The main benefit that FacOrg brings to a company is allowing them to control the journey and the destination when they decide to apply a new software. We coordinate the different actors that will help to build the new vision and give the actors a plan to align different tactics and make the whole process smooth. 

Josefien, what advice do you have for those who want to begin the digital transformation journey? And how can you get the whole company on board with what?

I completely agree with Thomas. The advice we have if a firm wants to start their digital transformation is to ask themselves the why question: Why do we want to do something? usually it is not about digitalization, it’s about the process. So, look at your process. Where do you have the hurdles? Where do you have difficulties, where do you need to put a lot of effort in and you’re not sure about the quality and about control?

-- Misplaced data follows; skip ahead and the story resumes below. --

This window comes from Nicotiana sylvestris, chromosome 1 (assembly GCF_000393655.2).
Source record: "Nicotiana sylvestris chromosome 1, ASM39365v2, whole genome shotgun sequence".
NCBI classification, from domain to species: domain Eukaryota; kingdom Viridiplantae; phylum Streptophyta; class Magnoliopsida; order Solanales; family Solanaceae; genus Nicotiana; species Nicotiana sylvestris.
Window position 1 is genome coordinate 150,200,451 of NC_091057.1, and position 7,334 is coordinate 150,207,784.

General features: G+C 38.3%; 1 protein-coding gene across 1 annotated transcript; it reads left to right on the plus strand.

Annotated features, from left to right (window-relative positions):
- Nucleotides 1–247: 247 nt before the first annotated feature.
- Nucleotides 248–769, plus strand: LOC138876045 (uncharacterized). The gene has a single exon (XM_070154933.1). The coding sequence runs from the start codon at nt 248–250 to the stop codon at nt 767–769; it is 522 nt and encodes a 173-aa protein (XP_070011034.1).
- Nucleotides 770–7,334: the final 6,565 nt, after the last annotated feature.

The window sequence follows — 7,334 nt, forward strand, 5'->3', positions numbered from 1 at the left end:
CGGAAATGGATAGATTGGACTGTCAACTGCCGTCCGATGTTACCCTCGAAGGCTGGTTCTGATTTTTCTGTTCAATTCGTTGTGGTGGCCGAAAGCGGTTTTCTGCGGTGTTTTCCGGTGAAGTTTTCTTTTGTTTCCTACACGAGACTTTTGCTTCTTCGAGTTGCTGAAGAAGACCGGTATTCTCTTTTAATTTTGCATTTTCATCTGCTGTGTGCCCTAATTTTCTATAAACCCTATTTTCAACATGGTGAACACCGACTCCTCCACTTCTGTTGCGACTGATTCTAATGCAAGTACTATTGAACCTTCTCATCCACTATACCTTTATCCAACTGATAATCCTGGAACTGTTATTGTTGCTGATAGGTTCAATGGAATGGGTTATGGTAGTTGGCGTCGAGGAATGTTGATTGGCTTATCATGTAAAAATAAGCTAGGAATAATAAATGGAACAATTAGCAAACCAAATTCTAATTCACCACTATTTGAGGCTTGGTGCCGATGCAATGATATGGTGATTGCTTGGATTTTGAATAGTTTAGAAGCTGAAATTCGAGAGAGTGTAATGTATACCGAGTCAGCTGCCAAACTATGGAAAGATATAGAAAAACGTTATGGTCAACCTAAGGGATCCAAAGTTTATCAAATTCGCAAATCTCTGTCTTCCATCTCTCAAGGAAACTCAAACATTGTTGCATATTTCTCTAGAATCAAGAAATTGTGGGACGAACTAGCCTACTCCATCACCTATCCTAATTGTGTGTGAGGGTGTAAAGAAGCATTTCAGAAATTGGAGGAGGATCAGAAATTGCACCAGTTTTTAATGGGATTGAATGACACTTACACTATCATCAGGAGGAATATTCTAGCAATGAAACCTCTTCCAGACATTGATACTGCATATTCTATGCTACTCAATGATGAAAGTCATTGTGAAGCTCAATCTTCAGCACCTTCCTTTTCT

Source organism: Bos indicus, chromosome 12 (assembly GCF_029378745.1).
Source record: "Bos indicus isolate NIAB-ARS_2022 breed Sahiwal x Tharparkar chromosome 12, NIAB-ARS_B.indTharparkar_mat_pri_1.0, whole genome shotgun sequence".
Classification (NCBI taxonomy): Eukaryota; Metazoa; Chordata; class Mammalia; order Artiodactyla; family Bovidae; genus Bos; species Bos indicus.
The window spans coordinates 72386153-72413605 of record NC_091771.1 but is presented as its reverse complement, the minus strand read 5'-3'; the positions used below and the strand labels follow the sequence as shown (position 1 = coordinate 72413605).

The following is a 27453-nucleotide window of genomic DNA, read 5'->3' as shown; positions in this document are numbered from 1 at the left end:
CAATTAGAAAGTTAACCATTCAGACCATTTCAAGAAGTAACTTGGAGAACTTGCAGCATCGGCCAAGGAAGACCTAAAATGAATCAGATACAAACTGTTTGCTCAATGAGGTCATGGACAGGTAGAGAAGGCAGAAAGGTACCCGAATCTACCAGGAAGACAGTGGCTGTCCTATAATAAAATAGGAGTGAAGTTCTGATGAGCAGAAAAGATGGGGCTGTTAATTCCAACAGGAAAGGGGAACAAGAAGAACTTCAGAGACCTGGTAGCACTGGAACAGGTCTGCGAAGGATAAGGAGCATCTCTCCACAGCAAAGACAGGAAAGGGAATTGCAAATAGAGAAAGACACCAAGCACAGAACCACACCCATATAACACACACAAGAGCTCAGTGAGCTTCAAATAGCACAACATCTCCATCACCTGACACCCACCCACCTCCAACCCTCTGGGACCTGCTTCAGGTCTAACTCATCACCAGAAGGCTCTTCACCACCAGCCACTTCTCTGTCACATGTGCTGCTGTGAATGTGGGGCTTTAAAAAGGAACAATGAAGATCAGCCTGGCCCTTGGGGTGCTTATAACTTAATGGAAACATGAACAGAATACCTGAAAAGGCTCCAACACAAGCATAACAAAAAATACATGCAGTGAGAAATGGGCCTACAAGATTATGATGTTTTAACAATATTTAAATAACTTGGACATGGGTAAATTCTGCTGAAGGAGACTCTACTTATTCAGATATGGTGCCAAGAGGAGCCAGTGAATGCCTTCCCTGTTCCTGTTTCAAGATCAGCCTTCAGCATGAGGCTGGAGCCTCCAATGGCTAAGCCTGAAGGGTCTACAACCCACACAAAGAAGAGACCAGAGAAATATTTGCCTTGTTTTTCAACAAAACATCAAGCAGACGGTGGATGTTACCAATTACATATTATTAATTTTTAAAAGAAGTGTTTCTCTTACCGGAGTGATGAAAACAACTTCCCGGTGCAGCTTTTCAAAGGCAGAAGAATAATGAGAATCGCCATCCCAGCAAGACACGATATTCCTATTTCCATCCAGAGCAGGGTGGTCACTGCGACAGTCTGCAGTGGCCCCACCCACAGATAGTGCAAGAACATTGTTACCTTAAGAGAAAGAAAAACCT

We want to make sure that if you want to reach (smart) decision-making, on a strategic level, and on a project level, your senior management needs to be aware and in control of the quality of their processes, their information, their data, or even the way they approach the different projects. Therefore, I advise companies to start with the basic questions: why do we want to do something? What resources do we already have? And how can we start collecting data and information and making the process easier, approachable, and reusable? Also, it doesn’t really have to be fancy to increase a lot of optimizations in a company’s process or the daily work of people. We talk about AI, blockchain, machine learning and digital twins. Sounds really fancy, but digitalisation starts with standardization on process and data level. Not that sexy for a lot of people, but the game changer for enabling all of the dimensions we talked about in this article.

Nicolas Hawa
Nicolas HAWA
Project Manager